by Charles Lemos, Sun Dec 27, 2009 at 03:08:58 PM EST
Quoting an unnamed Administration official, Senator Joe Lieberman of Connecticut said this on Fox News Sunday, "Iraq was yesterday's war, Afghanistan is today's war. If we don't act preemptively, Yemen will be tomorrow's war." Endorsing that view, Senator Lieberman went on to note that unless we act preemptively now the US is likely to find itself in a war in the southwest corner of the Arabian peninsula. Senator Lieberman argued that the US will have to take an active approach in Yemen after multiple recent terrorist attacks were linked back to the small, deeply divided and desperately poor nation.
From The Hill:
Lieberman, who is known to be hawkish on security issues, said that Yemen needs to be a focal point because two recent attacks were linked back to a growing al-Qaeda presence there.
Maj. Nidal Malik Hasan -- the Army officer who killed 13 people in a shooting rampage at Fort Hood in November -- was linked to Anwar al-Awlaki, a radical Muslim cleric now based in Yemen.
The senator said that Umar Farouk Abdulmutallab, the 23-year-old Nigerian accused of attempting to set off a plastic-explosive device aboard a Northwest Airlines flight from Amsterdam to Detroit on Friday, "reached out to Yemen" but was "not sure" if he contacted al-Awlaki. Abdulmutallab reportedly told authorities he traveled to Yemen and met al-Qaida figures there.
The U.S. earlier this month launched cruise missiles at two al-Qaeda targets in Yemen. The attacks represented a major escalation of U.S. efforts against al-Qaeda in Yemen.
One of the reasons I like Robert Gates, the Secretary of Defense, is that for quite some time now almost alone in the Washington wilderness he has been talking about the threat emanating from failed states. "In recent years, the lines separating war, peace, diplomacy and development have become more blurred and no longer fit the neat organizational charts of the 20th century," Secretary Gates noted in a speech in Washington in July 2008 when he was still serving in the Bush Administration.
Lost in the pre-Christmas shuffle and the debate over healthcare was a proposal by Secretary Gates that merits attention. From the Washington Post:
The proposal is aimed at addressing problems that have dogged the U.S. effort in Iraq and Afghanistan -- particularly, disputes over whether civilians or the better-funded military should be in charge of stabilization.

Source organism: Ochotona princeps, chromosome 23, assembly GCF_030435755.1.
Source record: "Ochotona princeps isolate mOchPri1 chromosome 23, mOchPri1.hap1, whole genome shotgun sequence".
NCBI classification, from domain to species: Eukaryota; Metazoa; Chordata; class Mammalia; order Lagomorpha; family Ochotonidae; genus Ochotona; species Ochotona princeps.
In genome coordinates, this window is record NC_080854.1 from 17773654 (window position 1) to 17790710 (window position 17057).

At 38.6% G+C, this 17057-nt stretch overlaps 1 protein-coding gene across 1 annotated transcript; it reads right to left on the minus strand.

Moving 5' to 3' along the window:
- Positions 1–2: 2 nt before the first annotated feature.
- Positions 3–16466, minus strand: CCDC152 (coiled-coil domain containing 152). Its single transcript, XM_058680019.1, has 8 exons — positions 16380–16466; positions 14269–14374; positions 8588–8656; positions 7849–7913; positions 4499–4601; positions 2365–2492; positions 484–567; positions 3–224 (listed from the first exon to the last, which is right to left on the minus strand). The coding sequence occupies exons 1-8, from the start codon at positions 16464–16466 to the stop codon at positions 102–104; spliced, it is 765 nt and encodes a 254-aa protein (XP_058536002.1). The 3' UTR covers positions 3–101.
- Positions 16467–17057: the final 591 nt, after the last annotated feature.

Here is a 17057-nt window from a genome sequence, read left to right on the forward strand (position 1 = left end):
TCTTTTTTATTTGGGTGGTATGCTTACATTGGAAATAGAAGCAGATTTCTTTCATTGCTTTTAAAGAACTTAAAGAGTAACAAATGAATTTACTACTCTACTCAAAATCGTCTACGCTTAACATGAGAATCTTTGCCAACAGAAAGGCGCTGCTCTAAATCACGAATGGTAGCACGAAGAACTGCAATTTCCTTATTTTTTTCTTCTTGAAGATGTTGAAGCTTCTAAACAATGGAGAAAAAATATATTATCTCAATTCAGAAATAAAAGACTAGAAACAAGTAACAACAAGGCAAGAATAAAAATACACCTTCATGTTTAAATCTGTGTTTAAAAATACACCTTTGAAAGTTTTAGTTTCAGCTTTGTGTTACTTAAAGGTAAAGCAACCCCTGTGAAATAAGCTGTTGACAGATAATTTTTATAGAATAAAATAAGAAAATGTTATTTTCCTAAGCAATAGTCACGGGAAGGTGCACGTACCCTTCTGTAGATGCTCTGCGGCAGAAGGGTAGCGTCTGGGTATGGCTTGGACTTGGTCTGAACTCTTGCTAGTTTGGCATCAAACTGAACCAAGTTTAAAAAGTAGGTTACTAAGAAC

But Gates' proposal goes beyond those conflicts to address what the military increasingly sees as the greatest threat to the United States -- failing states such as Yemen and Somalia that could provide a haven for terrorist groups.
The proposal would concentrate existing and new money in three long-term funds totaling as much as $2 billion. They would be dedicated to training security forces, preventing conflicts and stabilizing violence-torn societies around the world. The funds would exist separately from the war budgets, and allow for quicker and better-coordinated response to looming or actual conflicts, officials said.
In a memo to Secretary of State Hillary Rodham Clinton, Gates noted that the huge increase in Pentagon funding for stabilization efforts in Iraq and Afghanistan has prompted complaints about the militarization of U.S. foreign policy.
The proposal "sets forth a new approach that could transcend these debates. It argues for a new model of shared responsibility and pooled resources for cross-cutting security challenges," Gates wrote in the unclassified Dec. 15 memo, which was obtained by The Washington Post.
Gates hasn't discussed his proposal directly with Clinton, though they have talked about the broader issue, officials said.
Secretary Gates' proposal is currently being reviewed by the State Department. Under Secretary Gates' proposal, State and Defense would provide money from their own budgets -- either contributing 50/50 or according to each department's priorities. The departments would jointly select the projects.
According to the Post, Secretary Gates outlined different scenarios for launching the three funds in 2011. The most ambitious of these scenarios envisions a $1 billion fund to train and equip foreign security forces and another $1 billion for conflict prevention and stabilization. "Such an approach would dramatically increase non-military assistance," the memo says. The approach is based on the model now used by the United Kingdom.
Congressional response to the idea has been lukewarm. Several legislative aides and a senior administration official said Gates' idea for joint funds "might not fly", given that the multiple congressional committees that oversee the Defense and State budgets are unlikely to cede control. But Secretary Gates addressed this issue noting that the joint funds would fall under the oversight jurisdiction of eight congressional committees. To avoid a bureaucratic nightmare, Secretary Gates suggested creating special standing committees in the House and Senate.
If Senator Lieberman wants to lead not just talk jibberish, he should perhaps have a tête-à-tête with Secretary Gates. Two billion is a pittance compared to the cost of endless wars. While Senator Lieberman seems eager to fight tomorrow's war, Secretary Gates is more intent on avoiding it.